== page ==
(f) This tract is of second rate Gloucester low grounds. It has no improvements thereon, but lyes on navigable water, abounding in Fish and Oysters. It was received in payment of a debt (carrying interest) and valued in the year 1789 by an impartial Gentleman at 800. N B. It has lately been sold, and there is due thereon, a balance equal to what is annexed the Schedule.

(g) These 373 acres are the third part of undivided purchases made by the deceased Fielding Lewis Thomas Walker and myself; on full conviction that they would become valuable. The land lyes on the road from Suffolk to Norfolk; touches (if I am not mistaken) some part of the Navigable water of Nansemond River; borders on, and comprehends part of the Rich Dismal Swamp; is capable of great improvement; and from its situation must become extremely valuable.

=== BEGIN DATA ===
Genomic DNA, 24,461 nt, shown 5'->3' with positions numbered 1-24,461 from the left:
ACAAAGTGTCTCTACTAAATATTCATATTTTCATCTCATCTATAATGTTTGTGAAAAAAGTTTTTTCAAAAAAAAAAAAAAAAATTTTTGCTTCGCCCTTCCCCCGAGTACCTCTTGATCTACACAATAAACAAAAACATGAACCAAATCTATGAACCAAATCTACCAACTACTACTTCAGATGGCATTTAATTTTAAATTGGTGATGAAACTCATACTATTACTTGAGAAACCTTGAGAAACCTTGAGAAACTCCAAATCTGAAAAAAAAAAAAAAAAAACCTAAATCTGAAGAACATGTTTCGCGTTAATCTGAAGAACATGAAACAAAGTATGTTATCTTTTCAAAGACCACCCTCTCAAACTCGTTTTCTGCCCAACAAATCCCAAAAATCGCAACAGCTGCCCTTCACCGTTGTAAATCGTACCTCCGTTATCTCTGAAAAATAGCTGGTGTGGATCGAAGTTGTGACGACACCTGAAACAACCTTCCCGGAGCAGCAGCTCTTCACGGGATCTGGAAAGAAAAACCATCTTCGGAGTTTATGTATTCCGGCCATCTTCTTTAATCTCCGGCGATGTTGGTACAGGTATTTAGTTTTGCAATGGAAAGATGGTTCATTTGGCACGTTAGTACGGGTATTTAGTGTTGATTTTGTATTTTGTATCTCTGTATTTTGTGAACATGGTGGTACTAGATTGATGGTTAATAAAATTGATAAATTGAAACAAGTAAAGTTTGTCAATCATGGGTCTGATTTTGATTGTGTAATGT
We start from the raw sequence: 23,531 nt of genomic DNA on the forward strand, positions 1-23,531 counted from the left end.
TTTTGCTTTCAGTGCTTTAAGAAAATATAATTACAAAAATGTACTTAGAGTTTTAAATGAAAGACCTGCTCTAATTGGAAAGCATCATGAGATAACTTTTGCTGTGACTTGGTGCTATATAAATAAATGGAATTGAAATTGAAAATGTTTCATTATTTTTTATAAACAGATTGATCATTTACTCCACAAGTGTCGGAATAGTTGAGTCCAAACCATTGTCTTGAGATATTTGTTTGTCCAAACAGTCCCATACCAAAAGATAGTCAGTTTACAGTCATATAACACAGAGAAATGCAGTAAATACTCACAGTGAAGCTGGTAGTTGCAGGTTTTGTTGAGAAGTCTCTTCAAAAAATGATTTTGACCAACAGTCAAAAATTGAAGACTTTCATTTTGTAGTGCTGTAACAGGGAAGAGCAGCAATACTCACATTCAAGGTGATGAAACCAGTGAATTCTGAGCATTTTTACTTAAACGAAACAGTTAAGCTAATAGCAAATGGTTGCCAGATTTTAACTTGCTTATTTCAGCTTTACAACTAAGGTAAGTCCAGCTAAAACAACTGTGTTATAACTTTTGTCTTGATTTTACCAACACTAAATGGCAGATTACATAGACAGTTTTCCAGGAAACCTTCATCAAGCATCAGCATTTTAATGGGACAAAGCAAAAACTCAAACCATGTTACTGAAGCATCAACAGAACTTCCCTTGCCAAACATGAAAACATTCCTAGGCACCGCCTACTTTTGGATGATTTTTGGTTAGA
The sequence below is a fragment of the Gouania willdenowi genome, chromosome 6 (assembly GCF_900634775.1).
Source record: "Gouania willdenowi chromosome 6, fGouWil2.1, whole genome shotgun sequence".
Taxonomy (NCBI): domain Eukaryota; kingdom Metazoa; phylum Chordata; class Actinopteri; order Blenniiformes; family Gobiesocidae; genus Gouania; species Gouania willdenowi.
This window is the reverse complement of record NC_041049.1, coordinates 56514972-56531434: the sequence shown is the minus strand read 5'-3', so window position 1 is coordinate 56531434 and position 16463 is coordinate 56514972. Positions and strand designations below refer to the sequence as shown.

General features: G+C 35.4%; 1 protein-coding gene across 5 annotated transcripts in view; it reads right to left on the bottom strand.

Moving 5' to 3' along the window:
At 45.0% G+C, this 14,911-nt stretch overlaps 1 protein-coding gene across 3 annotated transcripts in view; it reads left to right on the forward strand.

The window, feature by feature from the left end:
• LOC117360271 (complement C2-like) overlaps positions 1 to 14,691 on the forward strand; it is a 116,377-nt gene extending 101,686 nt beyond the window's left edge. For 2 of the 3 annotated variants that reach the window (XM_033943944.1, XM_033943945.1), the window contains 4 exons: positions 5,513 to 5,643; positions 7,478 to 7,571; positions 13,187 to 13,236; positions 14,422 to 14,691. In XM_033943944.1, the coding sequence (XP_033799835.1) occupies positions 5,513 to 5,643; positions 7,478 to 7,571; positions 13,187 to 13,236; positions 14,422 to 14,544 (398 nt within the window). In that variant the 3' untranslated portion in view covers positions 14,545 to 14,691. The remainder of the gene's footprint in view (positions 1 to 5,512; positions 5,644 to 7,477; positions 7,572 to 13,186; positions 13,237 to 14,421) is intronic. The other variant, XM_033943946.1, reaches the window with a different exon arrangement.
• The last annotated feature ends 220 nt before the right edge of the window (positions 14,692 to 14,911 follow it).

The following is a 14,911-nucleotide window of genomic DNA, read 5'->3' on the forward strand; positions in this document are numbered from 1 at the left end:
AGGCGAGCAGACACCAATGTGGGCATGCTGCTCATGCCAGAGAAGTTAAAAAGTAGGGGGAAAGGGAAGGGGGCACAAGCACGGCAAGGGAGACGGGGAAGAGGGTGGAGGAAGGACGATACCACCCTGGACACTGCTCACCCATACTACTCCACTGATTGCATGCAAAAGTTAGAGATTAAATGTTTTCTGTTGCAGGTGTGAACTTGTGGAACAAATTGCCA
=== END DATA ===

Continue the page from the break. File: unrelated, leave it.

(h) This an undivided Interest wch. I held in the Great Dismal Swamp Company; containing about 4000 acres, with my part of the Plantation & Stock thereon belonging to the company in the sd Swamp.

(i) These several tracts of land are of the first quality on the Ohio River, in the parts where they are situated; being almost if not altogether River bottoms.

The smallest of these tracts is actually sold at ten dollars an acre but the consideration therefor not received; the rest are equally valuable and will sell as high, especially that which lyes just below the little Kenhawa and is opposite to a thick settlement on the West side the Rivr.

The four tracts have an aggregate breadth upon the River of Sixteen miles and is bounded thereby that distance.